In diameter, and bear in the axil a solitary, stalked, white flower, about the size and shape of the garden anemone, with six or more petals and twice as many hypogynous stamens.
Similarly with Anemone infested with Puccinia and Vacciniusn with Catyptospora, and many other cases of deformations due to hypertrophy or atrophy.
For instance, the difference between the long-stalked and finely-cut leaves of Anemone attacked with rust and the normal leaves with broad segments, or between the urceolate leaves occasionally found on cabbages and the ordinary formin these cases undoubtedly pathological and teratological respectivelyis nothing like so great as between the upper and lower normalleaves of many Umhelliferae or the submerged and floating leaves of an aquatic Ranunculus or Cabomba.
Some species, such as Anemone alpine, which are wanting in the Arctic flora of the Old World, he thinks must have reached Europe by way of Greenland from north-east America.
==Flora== In central and northern Alberta the opening spring brings in the prairie anemone, the avens and other early flowers.
Among the land plants may be noted the blue anemone; the ranunculus along the road-sides, with a strong perfume of violets; the Malta heath, which flowers at all seasons; Cynomorium coccineum, the curious " Malta fungus," formerly so valued for medicinal purposes that a guard was set for its preservation under the rule of the Knights; the pheasant's-eye; three species of mallow and geranium; Oxalis cernua, a very troublesome imported weed; Lotus edulis; Scorpiurus subvillosa, wild and cultivated as forage; two species of the horseshoe-vetch; the opium poppy; the yellow and claret-coloured poppy; wild rose; Cartaegus azarolus, of which the fruit is delicious preserved; the ice-plant; squirting cucumber; many species of Umbelliferae; Labiatae, to which the spicy flavour of the honey (equal to that of Mt Hymettus) is ascribed; snapdragons; broom-rape; glass-wort; Salsola soda, which produces when burnt a considerable amount of alkali; there are fifteen species of orchids; the gladiolus and iris are also found; Urginia scilla, the medicinal squill, abounds with its large bulbous roots near the sea; seventeen species of sedges and seventy-seven grasses have been recorded.
Lilies, however, are not a conspicuous feature in the flora of Palestine, and the red anemone (Anemone coronaria), with which all the hill-sides of Galilee are dotted in the spring, is perhaps more likely to have suggested the figure.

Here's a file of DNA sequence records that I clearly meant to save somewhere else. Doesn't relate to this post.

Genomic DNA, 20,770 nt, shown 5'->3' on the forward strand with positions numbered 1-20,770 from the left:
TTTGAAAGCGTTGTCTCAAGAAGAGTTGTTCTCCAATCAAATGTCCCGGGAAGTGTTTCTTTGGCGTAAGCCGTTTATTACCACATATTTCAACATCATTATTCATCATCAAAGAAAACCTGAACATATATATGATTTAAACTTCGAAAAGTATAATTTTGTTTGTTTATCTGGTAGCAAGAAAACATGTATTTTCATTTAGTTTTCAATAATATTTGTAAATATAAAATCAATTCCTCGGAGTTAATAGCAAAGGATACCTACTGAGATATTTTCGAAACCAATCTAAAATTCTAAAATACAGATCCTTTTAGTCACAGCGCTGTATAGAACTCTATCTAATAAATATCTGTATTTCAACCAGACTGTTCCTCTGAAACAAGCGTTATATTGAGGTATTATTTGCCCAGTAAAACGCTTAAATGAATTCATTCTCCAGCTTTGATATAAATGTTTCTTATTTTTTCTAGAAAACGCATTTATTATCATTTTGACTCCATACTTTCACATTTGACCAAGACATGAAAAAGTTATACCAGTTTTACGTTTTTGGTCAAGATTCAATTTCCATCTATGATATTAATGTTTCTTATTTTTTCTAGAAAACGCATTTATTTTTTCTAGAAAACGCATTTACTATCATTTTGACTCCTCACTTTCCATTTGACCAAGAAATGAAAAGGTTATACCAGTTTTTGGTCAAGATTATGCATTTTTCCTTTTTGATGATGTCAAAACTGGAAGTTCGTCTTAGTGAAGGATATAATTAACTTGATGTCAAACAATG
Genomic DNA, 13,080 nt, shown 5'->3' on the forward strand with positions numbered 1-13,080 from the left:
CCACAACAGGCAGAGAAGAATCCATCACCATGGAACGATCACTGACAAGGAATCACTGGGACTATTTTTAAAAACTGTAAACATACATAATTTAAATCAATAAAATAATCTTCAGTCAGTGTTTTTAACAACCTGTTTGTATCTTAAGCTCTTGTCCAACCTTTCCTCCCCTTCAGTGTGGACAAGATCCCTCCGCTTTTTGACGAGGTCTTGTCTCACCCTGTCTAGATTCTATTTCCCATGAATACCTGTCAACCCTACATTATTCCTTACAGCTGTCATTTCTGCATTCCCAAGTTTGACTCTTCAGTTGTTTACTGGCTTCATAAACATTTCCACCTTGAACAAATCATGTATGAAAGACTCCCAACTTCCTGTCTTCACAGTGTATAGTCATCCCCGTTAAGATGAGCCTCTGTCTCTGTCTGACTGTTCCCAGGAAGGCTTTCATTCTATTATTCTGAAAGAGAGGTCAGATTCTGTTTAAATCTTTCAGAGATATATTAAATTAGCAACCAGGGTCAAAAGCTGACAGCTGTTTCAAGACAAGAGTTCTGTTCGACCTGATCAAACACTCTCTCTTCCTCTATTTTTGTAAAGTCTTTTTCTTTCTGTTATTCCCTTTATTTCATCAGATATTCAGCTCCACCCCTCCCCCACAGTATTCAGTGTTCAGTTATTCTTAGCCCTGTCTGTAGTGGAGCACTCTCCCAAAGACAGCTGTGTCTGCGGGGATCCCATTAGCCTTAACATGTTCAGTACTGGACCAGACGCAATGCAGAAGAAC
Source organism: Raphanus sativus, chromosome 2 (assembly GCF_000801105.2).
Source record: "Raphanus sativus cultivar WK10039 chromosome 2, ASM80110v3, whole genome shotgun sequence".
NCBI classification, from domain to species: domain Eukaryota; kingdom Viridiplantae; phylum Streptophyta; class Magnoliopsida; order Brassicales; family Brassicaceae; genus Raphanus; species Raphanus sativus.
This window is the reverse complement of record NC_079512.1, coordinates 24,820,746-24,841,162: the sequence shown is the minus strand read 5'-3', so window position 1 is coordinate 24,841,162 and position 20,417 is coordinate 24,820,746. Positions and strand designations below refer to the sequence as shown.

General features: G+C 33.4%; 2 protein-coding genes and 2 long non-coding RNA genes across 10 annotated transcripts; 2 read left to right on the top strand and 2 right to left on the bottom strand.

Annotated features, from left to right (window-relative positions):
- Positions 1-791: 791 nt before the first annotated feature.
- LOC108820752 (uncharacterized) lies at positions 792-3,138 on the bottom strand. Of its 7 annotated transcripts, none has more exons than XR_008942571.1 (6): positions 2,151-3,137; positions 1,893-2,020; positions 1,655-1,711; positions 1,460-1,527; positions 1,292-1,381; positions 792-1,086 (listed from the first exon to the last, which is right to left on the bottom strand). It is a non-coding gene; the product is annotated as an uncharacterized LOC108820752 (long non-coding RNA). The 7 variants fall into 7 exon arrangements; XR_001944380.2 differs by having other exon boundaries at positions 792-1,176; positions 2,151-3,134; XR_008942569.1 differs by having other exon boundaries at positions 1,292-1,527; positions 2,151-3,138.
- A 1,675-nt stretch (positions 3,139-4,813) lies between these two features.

- These offer only pollen to their visitors, as species of anemone, poppy, rose, tulip, &c. They are simple in structure and regular in form, and the generally abundant pollen is usually freely exposed.
There are various herbaceous plants which may be similarly treated, such as sea-kale and horseradish, and, among ornamental plants, the beautiful autumn-blooming Anemone japonica, Bocconia cordata, Dictamnus Fraxinella - the burning bush; the sea hollies (Eryngium), the globe thistle (Echinops ritro), the Oriental poppy (Papaver orientale), the sea lavender (Statice latifolia), Senecio pulcher, &c. The sea-kale and horseradish require to be treated in the open garden, where the cut portions should be planted in lines in wellworked soil; but the roots of the others should be planted in pots and kept in a close frame with a little warmth till the young shoots have started.
Coronaria, the poppy anemone, are useful for the front, or in nooks in the rockery; while the common hepatica (A.
Plant anemone and ranunculus roots and the corms of gladiolus.
The Anthozoa differ from the Scyphomedusae in having no medusoid form; they all more or less resemble a sea-anemone, and may be termed actinioid.
The name has been unsystematically given to several other plants; for instance: bastard, Dutch, hemp or water agrimony (Eupatorium cannabinum); noble or three-leaved agrimony (Anemone hepatica); water agrimony (Bidens); and wild agrimony (Potentilla anserina).
The anemone, the wild violet, the hepatica, and the funny little curled-up ferns all peeped out at us from beneath the brown leaves.